12 July 2014

Green nose

A check of the seal blind at Reef Point yielded a few COMMON REDPOLLS.  In fact, it was the second-largest Common Redpoll flock ever recorded here on St. Paul.  Here's one photo showing how a few of the 45 redpolls would perch up on the rocks:
Also present at the seal blind was a young male NORTHERN FUR SEAL that wasn't too intent on leaving the area UNDER our seal blind.  We slowly made our way up into the blind and watched as this guy growled and snarled up through the cracks in the wooden floor.  It lunged at us through the floor but that only got him as far as the green, mossy underside of the blind.  He eventually wandered out but not without some nose color from the moss:
Yes, we often see all three species of breeding auklets in one view.  Here is a PARAKEET AUKLET in the bottom left, a CRESTED AUKLET on the far right, and a LEAST AUKLET with its back to us in the middle:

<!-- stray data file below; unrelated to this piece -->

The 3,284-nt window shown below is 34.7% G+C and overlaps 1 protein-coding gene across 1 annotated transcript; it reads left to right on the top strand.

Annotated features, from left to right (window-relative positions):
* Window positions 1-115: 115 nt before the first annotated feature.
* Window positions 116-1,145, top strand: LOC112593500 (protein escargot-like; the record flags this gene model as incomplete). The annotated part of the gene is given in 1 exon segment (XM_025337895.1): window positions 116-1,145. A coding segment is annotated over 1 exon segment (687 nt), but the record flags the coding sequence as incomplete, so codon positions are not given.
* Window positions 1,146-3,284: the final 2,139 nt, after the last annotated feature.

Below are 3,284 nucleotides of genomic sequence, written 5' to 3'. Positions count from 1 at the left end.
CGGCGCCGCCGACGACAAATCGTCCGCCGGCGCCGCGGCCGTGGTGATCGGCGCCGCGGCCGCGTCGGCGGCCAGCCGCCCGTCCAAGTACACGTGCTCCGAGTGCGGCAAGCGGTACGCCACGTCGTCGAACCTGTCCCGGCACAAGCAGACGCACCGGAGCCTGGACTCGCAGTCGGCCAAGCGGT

A walk of Pumphouse Lake, the best shorebird habitat on the island right now, didn't yield any new arrivals.  Instead the local SEMIPALMATED PLOVERS, RED-NECKED PHALAROPES, and newly fledged ROCK SANDPIPERS kept me company.  Here's the latter:
Also, the adult SHARP-TAILED SANDPIPER continued at Pumphouse Lake for the 5th day in a row.  But with the uncommonly unobscured sun behind me, all my digiscoped photos were too saturated:
I didn't see the RED-NECKED STINT this morning although it continued up through at least yesterday.  It's been missed before though so it may still be around.

Until later, here's to hoping our northwest wind brings something interesting.